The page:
Léon Morin, Priest
Directed by Jean-Pierre Melville
Jean-Pierre Melville’s name evokes images of fedoras and lengthy trench coats billowing like church robes. In appropriating iconic symbols of American gangster films, Melville created his own world, in which hardboiled mythologies meshed with the philosophical concerns of post-World War II France. But after several films in this mold, such as Bob le Flambeur and Deux Hommes dans Manhattan, Melville wanted a change. Film historian Tom Milne writes: “In a spirit of contradiction, it seems, since the Nouvelle Vague was by then at flood tide, he announced with his sixth film [Léon Morin, Priest] in 1961, that he was tired of being the darling of a handful of cineastes.”
And “contradictory” it is. The events of Léon Morin, Priest are entirely formed by the circumstances of World War II — the story can be broken down into three parts: the Italian, German and American occupations — yet it is hardly a “war” film. Neither is it a “Catholic” or even “religious” film, even though the majority of the dialogue consists of discussions between a priest (Breathless slacker Jean-Paul Belmondo) and an atheistic, Communist widow (Emmanuelle Riva, the haunted heroine of Hiroshima, Mon Amour). In the same way that we witness the Nazi-led deportations through a reflection in a window, the film is an impressionistic prism of life in occupied France. Melville shows his mastery of cinematic language in his ability to confront complex issues explicitly through swift, deft strokes that impact the audience without resorting to heavy-handedness.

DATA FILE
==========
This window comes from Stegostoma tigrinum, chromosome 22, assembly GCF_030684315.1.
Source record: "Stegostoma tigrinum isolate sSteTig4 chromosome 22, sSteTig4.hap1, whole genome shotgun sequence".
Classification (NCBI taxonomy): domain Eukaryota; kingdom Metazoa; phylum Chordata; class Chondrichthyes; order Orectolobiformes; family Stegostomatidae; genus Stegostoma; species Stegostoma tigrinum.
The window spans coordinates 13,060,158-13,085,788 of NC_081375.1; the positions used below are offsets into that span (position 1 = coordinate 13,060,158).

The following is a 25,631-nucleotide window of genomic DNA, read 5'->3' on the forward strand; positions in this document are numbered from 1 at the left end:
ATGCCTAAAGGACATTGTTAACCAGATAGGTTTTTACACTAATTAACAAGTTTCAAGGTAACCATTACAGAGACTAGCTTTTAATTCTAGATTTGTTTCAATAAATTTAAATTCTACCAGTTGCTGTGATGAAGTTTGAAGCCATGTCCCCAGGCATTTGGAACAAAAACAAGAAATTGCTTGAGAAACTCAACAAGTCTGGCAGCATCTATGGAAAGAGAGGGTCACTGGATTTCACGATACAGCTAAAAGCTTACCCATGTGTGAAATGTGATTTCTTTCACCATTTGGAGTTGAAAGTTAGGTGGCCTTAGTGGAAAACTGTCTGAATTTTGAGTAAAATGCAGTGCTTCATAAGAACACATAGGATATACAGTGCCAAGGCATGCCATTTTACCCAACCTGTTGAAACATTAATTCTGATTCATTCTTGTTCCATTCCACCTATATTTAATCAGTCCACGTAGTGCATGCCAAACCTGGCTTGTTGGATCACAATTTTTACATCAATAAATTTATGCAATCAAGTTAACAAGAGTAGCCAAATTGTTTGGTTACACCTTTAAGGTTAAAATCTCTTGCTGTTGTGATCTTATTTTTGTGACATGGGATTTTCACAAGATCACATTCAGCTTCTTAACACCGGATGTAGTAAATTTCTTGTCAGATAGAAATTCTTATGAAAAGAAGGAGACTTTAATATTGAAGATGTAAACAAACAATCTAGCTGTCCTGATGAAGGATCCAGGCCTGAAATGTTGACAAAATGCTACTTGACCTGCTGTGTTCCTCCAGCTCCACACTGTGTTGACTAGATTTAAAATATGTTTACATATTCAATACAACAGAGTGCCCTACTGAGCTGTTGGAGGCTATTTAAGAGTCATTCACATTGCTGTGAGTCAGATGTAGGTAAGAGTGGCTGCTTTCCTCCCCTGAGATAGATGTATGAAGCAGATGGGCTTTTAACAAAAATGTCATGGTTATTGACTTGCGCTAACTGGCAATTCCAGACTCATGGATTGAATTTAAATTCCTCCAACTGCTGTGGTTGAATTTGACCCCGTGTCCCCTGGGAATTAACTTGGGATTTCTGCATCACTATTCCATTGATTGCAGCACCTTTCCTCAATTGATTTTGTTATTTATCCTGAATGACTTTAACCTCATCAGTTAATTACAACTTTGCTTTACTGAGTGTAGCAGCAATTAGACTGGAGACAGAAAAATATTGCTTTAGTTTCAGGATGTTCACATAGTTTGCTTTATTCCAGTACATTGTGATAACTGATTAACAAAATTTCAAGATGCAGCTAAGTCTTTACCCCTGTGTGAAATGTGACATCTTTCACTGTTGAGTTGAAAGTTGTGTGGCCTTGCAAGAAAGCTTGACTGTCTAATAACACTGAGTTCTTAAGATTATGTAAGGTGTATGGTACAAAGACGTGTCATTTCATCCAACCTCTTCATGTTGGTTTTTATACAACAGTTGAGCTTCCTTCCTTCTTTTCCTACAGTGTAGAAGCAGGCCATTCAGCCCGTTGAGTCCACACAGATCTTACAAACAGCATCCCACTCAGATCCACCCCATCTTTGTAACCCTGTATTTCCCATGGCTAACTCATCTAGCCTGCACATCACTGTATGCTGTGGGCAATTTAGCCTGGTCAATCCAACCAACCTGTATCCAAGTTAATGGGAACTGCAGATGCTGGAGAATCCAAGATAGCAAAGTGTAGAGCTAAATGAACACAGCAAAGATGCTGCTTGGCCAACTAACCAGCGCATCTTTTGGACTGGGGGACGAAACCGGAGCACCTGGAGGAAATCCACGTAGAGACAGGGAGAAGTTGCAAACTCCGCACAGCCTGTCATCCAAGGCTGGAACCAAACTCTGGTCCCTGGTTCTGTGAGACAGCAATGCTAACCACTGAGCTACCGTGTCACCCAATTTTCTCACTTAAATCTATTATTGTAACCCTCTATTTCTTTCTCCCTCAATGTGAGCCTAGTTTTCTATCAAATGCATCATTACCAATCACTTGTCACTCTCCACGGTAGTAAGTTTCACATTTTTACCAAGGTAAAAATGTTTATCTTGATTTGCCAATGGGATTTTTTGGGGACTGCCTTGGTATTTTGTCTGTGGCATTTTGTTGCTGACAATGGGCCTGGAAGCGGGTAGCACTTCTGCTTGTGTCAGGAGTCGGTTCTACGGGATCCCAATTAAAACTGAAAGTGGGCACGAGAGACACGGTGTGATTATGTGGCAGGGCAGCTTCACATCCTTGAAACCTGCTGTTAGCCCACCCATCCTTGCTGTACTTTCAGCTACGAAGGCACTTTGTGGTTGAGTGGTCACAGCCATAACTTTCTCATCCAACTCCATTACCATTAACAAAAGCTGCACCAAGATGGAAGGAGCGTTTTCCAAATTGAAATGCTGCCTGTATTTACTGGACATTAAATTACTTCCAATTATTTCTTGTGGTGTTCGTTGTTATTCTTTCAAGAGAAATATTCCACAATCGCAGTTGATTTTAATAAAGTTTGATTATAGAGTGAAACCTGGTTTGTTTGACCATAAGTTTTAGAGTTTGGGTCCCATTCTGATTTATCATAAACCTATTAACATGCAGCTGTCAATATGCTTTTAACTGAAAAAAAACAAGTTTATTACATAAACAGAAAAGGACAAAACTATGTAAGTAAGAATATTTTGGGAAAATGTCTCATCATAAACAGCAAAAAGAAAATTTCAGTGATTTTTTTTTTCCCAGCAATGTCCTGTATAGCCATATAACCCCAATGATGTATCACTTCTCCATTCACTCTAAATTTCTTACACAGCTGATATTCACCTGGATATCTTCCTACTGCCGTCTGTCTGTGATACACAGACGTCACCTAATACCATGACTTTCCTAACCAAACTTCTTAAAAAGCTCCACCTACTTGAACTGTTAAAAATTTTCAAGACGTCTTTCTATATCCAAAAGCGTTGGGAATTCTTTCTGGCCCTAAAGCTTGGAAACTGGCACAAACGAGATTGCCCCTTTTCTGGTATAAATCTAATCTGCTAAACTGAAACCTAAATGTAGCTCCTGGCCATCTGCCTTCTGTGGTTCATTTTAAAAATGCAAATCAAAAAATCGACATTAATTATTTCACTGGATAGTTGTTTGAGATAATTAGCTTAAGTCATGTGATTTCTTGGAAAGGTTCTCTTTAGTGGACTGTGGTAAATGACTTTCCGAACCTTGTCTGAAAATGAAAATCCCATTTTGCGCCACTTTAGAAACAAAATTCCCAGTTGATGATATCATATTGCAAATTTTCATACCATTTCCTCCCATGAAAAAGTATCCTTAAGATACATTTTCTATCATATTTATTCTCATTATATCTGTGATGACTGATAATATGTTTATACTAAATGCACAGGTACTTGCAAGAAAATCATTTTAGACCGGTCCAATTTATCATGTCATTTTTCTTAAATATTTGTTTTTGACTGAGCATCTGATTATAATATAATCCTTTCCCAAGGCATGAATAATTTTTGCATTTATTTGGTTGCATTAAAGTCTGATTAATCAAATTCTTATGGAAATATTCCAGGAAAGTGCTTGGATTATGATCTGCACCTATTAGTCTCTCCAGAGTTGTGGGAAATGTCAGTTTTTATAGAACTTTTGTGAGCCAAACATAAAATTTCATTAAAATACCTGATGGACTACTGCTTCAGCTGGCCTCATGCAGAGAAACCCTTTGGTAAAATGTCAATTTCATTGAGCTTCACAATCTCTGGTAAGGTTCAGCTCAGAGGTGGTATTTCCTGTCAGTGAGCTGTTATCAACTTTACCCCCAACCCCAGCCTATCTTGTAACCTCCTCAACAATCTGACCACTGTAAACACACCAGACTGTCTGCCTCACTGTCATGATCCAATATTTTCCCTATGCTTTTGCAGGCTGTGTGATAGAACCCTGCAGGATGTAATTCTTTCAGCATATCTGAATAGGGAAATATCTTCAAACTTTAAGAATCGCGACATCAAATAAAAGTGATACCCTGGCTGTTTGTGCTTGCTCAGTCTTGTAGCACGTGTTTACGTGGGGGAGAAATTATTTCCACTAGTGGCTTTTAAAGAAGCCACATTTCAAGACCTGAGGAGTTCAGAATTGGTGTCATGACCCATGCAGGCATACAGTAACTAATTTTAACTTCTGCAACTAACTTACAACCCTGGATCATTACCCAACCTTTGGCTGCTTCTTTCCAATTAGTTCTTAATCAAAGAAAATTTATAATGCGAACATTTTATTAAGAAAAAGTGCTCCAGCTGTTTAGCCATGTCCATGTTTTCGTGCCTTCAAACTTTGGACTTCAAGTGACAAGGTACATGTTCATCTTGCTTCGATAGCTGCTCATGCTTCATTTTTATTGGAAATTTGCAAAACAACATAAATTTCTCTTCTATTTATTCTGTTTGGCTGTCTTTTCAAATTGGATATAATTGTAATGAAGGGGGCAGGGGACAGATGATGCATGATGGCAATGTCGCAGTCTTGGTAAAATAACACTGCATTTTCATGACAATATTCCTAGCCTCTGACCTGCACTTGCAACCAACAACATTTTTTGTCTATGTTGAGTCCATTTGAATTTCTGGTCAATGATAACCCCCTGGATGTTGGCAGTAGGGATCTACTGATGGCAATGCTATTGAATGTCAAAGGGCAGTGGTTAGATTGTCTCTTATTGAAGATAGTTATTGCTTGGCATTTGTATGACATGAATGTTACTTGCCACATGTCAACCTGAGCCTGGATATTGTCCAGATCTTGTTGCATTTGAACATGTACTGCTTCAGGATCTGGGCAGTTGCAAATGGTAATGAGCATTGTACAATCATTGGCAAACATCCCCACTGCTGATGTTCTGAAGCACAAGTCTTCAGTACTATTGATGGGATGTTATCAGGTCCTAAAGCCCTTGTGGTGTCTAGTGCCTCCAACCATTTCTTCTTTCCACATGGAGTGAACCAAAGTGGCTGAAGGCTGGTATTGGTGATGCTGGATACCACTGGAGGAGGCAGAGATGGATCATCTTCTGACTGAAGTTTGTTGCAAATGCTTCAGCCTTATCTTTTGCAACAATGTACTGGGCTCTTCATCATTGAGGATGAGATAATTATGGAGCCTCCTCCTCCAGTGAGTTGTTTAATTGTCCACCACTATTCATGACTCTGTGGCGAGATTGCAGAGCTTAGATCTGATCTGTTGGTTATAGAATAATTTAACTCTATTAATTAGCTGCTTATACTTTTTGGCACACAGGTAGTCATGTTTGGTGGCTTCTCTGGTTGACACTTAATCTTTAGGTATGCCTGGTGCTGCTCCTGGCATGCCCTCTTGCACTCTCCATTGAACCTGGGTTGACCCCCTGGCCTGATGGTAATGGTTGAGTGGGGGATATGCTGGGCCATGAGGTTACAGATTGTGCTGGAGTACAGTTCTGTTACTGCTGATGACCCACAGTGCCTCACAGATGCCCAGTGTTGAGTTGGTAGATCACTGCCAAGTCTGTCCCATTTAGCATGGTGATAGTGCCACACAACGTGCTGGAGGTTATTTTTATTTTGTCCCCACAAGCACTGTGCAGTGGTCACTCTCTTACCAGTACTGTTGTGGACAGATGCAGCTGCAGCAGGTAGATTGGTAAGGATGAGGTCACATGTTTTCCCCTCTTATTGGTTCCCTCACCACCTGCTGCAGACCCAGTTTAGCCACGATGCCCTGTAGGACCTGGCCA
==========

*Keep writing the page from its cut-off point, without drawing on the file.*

Just as it is difficult to pigeonhole the film, the characters are suffering their own identity crises. Riva plays Barny, a single mother whose sexual, political and spiritual beliefs are not so assured as they used to be. With all the men off at war, she harbors secret crushes on her female co-workers but refuses to act on them. Meanwhile, an attempted prank in a church confessional puts her face-to-face with Léon Morin (Belmondo), a young priest who is surprisingly receptive to Barny’s criticisms of bourgeoisie Christianity. So begins their relationship in which philosophical discourses are laden with flirtatious undertones. Steadfast in his beliefs, Morin’s subtly sexual parlays with Barny and other female churchgoers belie his own doubt. “Human nature is corrupt,” he tells Barny, “but we shouldn’t accept it. The war has changed our way of life.” And while they cling to their own ideologies with strained conviction, Melville refuses to pass judgment, instead allowing their lingering uncertainties the honor of remaining irresolute.